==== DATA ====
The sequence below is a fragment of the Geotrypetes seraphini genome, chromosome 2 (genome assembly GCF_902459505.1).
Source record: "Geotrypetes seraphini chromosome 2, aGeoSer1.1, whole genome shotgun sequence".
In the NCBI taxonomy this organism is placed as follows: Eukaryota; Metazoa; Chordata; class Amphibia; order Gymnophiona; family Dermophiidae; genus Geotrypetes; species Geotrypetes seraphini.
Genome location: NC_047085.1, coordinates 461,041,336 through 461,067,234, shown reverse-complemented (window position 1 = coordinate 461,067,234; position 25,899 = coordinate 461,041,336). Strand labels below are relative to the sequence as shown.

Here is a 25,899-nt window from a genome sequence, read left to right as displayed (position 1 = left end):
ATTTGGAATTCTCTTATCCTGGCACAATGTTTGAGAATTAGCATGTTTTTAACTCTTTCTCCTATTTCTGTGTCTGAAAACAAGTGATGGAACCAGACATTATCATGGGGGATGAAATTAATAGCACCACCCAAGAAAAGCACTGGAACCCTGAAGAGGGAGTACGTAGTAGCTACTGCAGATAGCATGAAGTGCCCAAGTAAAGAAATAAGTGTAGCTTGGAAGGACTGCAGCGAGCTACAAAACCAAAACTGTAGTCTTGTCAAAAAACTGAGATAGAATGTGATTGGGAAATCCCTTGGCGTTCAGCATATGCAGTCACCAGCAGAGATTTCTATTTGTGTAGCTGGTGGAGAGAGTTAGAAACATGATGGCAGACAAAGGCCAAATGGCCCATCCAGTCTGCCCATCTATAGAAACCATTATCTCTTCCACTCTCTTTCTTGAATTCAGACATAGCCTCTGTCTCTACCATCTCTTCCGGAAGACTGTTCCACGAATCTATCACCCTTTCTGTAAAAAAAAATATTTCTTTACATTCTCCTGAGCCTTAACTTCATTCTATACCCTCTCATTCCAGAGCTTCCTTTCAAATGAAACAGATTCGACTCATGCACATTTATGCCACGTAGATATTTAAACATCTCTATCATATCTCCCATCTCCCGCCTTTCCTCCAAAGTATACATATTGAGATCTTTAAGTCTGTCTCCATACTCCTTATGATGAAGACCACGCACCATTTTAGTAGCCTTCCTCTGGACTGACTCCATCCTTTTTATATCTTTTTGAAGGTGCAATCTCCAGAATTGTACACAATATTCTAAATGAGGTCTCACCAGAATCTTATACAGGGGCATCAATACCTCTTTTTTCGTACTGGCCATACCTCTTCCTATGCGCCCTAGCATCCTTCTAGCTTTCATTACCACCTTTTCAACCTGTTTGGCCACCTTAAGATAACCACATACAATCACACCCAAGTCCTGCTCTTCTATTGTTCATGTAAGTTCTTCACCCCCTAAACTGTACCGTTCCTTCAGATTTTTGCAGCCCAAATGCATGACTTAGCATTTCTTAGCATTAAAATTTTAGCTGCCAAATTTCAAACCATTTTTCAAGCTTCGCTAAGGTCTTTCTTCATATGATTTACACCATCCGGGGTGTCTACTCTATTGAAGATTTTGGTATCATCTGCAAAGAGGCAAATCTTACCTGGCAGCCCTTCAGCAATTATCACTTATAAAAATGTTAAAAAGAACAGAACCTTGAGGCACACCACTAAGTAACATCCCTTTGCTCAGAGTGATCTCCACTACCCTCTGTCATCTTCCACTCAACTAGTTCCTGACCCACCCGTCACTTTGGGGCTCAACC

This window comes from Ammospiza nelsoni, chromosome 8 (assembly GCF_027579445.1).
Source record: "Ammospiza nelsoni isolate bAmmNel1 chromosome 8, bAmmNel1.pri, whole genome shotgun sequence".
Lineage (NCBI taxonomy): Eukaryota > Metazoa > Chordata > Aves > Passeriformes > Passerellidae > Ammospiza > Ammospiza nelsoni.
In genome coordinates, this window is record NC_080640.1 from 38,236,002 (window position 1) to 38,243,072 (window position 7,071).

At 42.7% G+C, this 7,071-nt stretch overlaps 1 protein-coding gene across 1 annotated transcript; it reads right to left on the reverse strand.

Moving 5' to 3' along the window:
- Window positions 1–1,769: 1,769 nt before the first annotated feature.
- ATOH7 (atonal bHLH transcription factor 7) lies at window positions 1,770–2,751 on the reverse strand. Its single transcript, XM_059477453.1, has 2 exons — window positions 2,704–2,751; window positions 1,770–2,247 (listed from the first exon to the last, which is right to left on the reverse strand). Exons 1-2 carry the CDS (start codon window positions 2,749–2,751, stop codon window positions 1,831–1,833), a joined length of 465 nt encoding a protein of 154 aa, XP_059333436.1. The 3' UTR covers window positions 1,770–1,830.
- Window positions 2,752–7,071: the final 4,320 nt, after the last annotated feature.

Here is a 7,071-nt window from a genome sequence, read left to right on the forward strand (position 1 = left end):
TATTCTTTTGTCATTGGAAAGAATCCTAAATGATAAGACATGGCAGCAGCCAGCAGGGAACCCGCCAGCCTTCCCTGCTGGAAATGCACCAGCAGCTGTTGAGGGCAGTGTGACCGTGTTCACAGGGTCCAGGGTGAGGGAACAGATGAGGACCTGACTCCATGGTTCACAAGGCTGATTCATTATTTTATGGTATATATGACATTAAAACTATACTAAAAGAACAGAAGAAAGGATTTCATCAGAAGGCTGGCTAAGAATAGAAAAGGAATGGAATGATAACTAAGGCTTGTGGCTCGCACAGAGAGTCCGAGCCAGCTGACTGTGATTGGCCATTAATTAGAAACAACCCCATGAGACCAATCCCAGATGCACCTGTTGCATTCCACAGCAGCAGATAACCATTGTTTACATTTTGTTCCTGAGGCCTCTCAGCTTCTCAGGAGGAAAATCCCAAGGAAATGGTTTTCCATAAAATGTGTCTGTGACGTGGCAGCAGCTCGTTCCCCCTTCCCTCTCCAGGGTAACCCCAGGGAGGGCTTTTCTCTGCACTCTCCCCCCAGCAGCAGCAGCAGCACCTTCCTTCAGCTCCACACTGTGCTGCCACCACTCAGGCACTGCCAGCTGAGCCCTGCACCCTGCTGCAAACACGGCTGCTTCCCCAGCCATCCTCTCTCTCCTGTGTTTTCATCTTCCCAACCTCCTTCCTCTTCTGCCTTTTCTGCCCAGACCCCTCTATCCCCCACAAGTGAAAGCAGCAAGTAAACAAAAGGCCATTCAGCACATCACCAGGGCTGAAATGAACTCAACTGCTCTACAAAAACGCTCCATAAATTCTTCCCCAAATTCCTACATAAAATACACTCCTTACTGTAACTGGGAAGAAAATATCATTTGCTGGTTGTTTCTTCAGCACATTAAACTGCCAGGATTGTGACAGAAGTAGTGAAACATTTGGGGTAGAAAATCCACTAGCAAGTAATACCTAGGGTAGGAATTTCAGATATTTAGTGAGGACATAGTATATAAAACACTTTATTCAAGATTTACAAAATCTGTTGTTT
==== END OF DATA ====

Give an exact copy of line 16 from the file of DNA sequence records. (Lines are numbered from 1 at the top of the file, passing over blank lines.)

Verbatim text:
Here is a 7,071-nt window from a genome sequence, read left to right on the forward strand (position 1 = left end):